“Are we stopping for lunch at our usual?” She’d turned down the music because she wasn’t a shouter. The Meridian Cracker Barrel might not be glamorous, but it was awfully convenient, with the thermostat set on sub-zero and next to the on-ramp for I-59.
“Yup. Remind me to get some honey for my oatmeal.” Although we had practically morphed into one person in our thirty years of friendship, we had areas of vast differences. Especially around food.
“Your oatmeal needs brown sugar. As does your coffee.” Her finger pointed at me again. “And butter. In both.” She grinned at the gagging noise I made. “That bullet coffee keeps me going ‘til lunch. I swear it’s the butter.”
“But it tastes like ass. Coffee must be dark and bitter…”
“Just like our men,” We said in cheesy unison and laughed at the joke that was old to everyone but us. And ours really were dark and bitter, but they were big softies when no one was looking.
“Ten bucks says Colt shows up to check on us. ‘Just droppin’ by’, he’ll say. He could worry the horns off a billy goat,” Susie wasn’t kidding. My husband was more than a little protective and paranoid about the world being out to get two pretty women, even if we’d already traveled it twice and haven’t had any charges brought against us. So far, at least.
“He swore he wouldn’t, but if he does, just give us a quick minute,” I grinned back at her. Sure, I’d be a little irritated, but if he made the trip, I might as well make it worth his while. “I guess Ethan’s used to having the kids solo, but were they sad this morning?” Susie and Ethan’s schedules usually required swapping kids like hot potatoes. Mine and Colt’s kids are covered in fur and pooped in the field beside our house.
“Are you kidding? They know they get away with murder at their Granny’s. I think they’re happy to see me go just for that. Pudding for breakfast, for God’s sake. BREAKFAST, Liv! Can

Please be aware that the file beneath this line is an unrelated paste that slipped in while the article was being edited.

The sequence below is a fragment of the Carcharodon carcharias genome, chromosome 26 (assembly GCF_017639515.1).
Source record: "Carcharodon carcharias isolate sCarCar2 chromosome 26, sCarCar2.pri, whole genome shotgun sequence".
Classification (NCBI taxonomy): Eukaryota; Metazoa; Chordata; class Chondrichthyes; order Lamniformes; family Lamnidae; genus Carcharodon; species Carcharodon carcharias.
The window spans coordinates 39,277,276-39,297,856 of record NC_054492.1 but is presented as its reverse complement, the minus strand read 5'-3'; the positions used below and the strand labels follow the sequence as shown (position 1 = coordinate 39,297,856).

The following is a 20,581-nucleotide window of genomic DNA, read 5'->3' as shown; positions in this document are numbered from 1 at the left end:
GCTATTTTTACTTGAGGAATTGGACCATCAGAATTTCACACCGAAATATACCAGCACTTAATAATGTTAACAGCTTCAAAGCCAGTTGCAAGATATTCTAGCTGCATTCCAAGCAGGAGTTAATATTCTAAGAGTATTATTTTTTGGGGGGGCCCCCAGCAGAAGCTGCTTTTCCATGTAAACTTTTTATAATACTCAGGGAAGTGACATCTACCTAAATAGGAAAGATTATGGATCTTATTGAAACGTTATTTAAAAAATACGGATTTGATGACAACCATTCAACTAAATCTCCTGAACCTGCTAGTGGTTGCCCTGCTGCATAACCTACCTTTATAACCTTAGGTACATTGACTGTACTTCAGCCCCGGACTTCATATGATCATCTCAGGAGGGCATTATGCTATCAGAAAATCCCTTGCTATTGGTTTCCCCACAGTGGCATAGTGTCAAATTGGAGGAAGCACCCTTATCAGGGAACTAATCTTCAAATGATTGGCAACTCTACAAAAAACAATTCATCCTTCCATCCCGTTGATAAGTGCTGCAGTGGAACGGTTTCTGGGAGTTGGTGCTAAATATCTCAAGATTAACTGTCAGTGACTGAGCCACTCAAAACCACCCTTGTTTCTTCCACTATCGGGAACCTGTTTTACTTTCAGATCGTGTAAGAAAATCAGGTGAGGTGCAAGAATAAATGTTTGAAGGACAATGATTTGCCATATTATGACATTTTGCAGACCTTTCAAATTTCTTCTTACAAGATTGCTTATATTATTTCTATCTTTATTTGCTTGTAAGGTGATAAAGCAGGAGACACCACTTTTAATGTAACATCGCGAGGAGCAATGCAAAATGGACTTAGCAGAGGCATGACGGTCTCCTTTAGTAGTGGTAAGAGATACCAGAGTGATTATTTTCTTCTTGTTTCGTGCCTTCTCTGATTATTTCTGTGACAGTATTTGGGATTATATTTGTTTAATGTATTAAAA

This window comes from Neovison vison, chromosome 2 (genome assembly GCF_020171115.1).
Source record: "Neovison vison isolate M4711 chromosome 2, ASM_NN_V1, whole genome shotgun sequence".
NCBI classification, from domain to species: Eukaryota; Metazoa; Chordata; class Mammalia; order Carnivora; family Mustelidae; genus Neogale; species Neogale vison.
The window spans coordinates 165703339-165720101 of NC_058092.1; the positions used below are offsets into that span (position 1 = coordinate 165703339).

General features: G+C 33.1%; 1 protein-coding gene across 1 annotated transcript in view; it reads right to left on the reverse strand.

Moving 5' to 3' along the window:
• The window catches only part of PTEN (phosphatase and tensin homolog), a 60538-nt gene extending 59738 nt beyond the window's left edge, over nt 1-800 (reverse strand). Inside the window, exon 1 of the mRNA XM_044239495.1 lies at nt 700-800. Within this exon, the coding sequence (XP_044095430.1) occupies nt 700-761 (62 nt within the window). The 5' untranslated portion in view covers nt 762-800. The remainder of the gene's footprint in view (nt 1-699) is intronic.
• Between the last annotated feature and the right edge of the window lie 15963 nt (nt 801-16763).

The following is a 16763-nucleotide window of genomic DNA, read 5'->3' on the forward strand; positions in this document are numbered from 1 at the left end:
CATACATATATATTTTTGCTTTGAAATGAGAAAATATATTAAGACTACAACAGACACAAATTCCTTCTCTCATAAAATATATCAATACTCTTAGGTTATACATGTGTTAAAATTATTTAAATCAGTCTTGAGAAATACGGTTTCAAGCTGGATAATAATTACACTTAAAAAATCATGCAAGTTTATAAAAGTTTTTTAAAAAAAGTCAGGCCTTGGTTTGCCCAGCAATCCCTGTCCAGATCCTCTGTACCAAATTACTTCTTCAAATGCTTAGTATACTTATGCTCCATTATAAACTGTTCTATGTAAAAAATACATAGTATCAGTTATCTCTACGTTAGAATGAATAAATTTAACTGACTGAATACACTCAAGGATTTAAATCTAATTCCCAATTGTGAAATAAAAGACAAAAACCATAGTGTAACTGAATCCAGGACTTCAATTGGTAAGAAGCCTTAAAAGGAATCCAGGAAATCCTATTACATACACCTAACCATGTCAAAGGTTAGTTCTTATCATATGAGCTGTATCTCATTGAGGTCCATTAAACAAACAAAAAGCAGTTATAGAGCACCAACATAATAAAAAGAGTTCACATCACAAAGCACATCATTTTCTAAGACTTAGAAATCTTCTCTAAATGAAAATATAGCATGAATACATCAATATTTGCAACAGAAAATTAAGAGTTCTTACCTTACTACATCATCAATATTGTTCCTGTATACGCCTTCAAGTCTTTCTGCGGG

you imagine?” She looked genuinely shocked, as if this wasn’t the case for every work trip she’d taken in the last ten years. “I mean, what the hell are my babies going to grow on – sugar? Rot their teeth right out. They’ll be gumming their bacon by the time they’re twenty.” She might’ve been a little off the mark, but her mama-bear roll didn’t slow. “Ethan would kill for our kids, but don’t ask the man to cook,” she shook her head at the thought and her black curls bounced with the vehemence.
“Bacon and pudding sound good to me. How far to lunch?” I tapped the Google Maps app and admired my Mango Tango polish while my stomach loudly requested bacon and pudding. The blank white screen and map icon stared back at me. “Look,” I flashed the blank screen at her. “Weird. Let’s try yours.” She handed me her iPhone, but I got the same result.
“We must be out of range, Liv. Let’s go old-school.” She punched buttons on the car nav system, with an occasional quick glance back at the road. One hand rested a little too lightly on the top of the wheel while the other poked icons like a firebrand.
“Where are your paper maps?” I asked, with the intent to get her to drive instead of assault the nav system.
“Shug, they make those out of trees, don’t you know? I love trees, why would I support their murder?” she answered. The car’s nav screen didn’t load, either.
“Oh, you know what?” I asked and snapped my fingers as I remembered. “Mercury goes retrograde tomorrow. Shit’s going to be a little fucked up.”
“Oh, bless it,” she whispered, which is Mississippian for “Fuck this shit.” Finally, her eyes moved back to the general vicinity of the windshield.
“Fine. We’ll wing it. Did you see the last mile sign? I think we’ve got like 10 miles to go. You wanna snack?” Susie waved a hand over her shoulder at the acres of coolers behind her.
“You got bacon and pudding?” I mean, she did ask.
“Pudding in the orange-topped cooler, bacon in the yellow tote bag.”
She was completely serious. “Suz, I love you so much,” I said with my hand over my heart. “What’s not to love? Now eat something before you have a conniption."